The Center for Planetary Systems Habitability is an interdisciplinary research center at UT and is the result of a partnership between the Jackson School, the College of Natural Sciences, and the Cockrell School of Engineering. The center advances our ability to search for life on other planets by collaborating on research that helps better understand where habitable zones develop and how they evolve within planetary systems.
The Edger Forum is a consortium of industry participants sponsoring Education & Research in Exploration Geophysical Technology.
The Exploration Geophysics Laboratory (EGL) develops a wide range of technologies using all components of the seismic wavefield, including seismic field-recording techniques, data-processing and data-interpretation procedures, for improved reservoir characterization and prospect evaluation.
The George E. Brown, Jr. Network for Earthquake Engineering Simulation (NEES) is a national, networked, simulation resource that includes geographically-distributed, shared-use, next-generation experimental research Equipment Sites built and operated to advance earthquake engineering research and education through collaborative and integrated experimentation, theory, data archiving, and model-based simulation. The goal of NEES is to accelerate progress in earthquake engineering research and to improve the seismic design and performance of civil and mechanical infrastructure systems through the integration of people, ideas, and tools in a collaboratory environment. Open access to and use of NEES research facilities and data by all elements of the earthquake engineering community, including researchers, educators, students, practitioners, and information technology experts, is a key element of this goal.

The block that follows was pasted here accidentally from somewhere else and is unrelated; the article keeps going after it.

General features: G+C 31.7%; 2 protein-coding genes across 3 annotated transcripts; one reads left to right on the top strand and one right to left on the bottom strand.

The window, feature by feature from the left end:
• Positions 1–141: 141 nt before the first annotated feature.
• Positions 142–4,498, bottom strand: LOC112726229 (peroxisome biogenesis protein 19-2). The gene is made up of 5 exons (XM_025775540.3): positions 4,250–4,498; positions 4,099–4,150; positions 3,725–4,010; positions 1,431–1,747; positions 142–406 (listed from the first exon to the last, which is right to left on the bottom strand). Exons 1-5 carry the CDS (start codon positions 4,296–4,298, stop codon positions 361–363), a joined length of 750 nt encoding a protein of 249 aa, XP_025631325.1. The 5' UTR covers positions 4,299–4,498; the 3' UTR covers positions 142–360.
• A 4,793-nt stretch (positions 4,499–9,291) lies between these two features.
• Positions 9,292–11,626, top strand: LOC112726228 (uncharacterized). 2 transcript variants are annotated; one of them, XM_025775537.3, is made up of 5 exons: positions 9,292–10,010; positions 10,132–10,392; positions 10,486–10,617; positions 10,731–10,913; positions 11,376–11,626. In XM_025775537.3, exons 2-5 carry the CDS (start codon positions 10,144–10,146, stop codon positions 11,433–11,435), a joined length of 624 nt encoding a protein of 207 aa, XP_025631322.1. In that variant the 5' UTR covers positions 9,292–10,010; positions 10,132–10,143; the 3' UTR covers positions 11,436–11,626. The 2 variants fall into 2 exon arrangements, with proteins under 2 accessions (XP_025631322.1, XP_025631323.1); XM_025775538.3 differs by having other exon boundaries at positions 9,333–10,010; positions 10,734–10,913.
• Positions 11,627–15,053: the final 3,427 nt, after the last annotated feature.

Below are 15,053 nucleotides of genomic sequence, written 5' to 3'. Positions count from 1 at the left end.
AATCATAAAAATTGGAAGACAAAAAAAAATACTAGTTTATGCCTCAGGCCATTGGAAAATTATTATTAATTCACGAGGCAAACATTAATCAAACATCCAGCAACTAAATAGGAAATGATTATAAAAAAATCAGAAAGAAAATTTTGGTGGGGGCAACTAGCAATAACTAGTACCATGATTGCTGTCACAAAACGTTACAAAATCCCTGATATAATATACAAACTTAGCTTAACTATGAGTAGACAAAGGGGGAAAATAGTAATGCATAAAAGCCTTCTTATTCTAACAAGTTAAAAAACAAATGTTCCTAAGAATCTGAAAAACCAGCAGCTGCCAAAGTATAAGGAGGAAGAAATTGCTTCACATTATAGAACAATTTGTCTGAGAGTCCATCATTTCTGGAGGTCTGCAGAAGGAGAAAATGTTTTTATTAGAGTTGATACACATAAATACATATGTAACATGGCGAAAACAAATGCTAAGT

A program of research into plate tectonics and geologic reconstructions, the PLATES Project is supported by an industry consortium. Our primary objectives are to model past and present plate movement, compile comprehensive databases, develop plate motion computer software and apply plate motion models.
The Reservoir Characterization Research Laboratory (RCRL) seeks to use outcrop and subsurface geologic and petrophysical data from carbonate reservoir strata as the basis for developing new and integrated methodologies to better understand and describe the 3-D reservoir environment.
The mission of the Texas Consortium for Computational Seismology is to address the most important and challenging research problems in computational geophysics as experienced by the energy industry while educating the next generation of research geophysicists and computational scientists.
In the 84th Legislative Session, the Texas Legislature tasked us with helping to locate and determine the origins of earthquakes in our State, and, where they may have been caused by human activity, helping to prevent them from occurring in the future. We have established the TexNet earthquake monitoring program to accomplish these goals, and we plan to place earthquake monitoring stations across Texas to gather information about and study these events as they occur. We want to help inform Texas citizens so that they can keep their property safe from the impact of earthquakes.
Affiliated UT Programs & Centers
The University of Texas at Austin, Center for Space Research was established in 1981 under the direction of Dr. Byron D. Tapley. The mission of the Center is to conduct research in orbit determination, space geodesy, the Earth and its environment, exploration of the solar system, as well as expanding the scientific applications of space systems data.
The Texas Advanced Computing Center (TACC) at The University of Texas at Austin is one of the leading centers of computational excellence in the United States. Located on the J.J. Pickle Research Campus, the center's mission is to enable discoveries that advance science and society through the application of advanced computing technologies.
Research at ZacatonPosted by Marcus Gary
Photos of research of the Sistema Zacaton karst area